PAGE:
I'm working this week in a place where the hotel's Internet access system is not in good shape. It's a struggle to get to any web page, or to send information out, so I'm finding that I have to exercise some economy in the amount of work that I'm doing online. As a result, my appreciation for the Internet has grown quite a bit in over the last couple of days.
So, I've been mulling over the importance of blogs to a congressional campaign - and to a member of Congress. Someone left a message here last night questioning why people who leave comments here would believe that Michael Arcuri would pay attention to what they have to say. The truth is, I don't know whether the Arcuri for Congress campaign and the Meier for Congress have people who go out online to see what people are saying about the candidates, and make a periodical report back to the campaign committee. If they don't have anyone doing that job, they're making a mistake.
I'm not saying that a blog like this one has much influence in a traditional sense. However, an intelligent candidate will use resources like blogs, and the comments that are written on them, as check on the slanted vision of reality that can be created inside a campaign. An intelligent candidate would want to know how other people perceive the campaign.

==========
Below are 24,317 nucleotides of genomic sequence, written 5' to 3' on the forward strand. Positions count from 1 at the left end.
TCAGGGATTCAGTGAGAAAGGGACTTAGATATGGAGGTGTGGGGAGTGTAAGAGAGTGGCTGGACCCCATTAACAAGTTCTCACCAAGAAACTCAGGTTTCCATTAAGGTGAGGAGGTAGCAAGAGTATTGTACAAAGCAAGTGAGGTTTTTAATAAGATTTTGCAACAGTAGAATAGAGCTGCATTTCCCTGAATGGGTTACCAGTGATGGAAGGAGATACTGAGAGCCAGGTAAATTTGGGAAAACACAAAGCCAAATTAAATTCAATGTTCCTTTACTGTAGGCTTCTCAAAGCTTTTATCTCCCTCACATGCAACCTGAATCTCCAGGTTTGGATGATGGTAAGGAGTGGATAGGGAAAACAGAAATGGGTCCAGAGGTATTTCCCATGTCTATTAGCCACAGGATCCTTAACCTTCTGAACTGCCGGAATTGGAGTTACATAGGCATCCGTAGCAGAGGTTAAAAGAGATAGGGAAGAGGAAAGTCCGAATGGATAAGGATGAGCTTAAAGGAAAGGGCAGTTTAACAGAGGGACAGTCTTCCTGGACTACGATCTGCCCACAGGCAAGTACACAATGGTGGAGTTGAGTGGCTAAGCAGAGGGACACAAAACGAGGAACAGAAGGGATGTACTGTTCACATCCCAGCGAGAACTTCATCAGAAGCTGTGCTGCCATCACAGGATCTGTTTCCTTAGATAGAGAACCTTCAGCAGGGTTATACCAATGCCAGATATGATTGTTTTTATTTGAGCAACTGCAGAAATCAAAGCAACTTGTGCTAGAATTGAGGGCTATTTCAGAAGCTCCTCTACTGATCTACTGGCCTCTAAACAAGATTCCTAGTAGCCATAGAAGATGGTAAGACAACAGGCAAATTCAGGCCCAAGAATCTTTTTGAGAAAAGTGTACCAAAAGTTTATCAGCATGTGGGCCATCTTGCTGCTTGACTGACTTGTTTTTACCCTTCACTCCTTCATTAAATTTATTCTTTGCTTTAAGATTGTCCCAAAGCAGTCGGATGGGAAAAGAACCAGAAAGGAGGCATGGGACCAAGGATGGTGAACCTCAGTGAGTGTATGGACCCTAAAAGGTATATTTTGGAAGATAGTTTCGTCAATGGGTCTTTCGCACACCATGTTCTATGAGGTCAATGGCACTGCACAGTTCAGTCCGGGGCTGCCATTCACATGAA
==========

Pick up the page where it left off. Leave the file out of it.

When I look at the blogs covering the 24th district, I see a wave of turmoil hitting the Democrats in Oneida County, right in the middle of the campaign.
I see Democratic bloggers suddenly quitting. I see blogs disappearing. I see Democrats writing messages indicating a schism in the county's party, talking about Democrats who are loyal, and those who are not.
I see that, not long after Bob Hyde, fanatic supporter of Michael Arcuri, announces he won't be writing about the Arcuri-Meier contest anymore, the pro-Arcuri blog written under the pseudonym YouGoMike is grinding to a halt. The blog writer suggests that threats of some kind have something to do with it.
Over at http://michaelarcuri.wordpress.com/, the blog has been deleted.
The National Journal recently increased the ranking of our congressional contest here in New York's 24th District. We were the 16th hottest race in the nation. Now, we're reported to be the 11th hottest.
Democratic bloggers ought to be flocking to write about Michael Arcuri, against Ray Meier. They're not. Those blogs that have been around are stumbling apart, shutting down, or being taken out.
Something about this smells.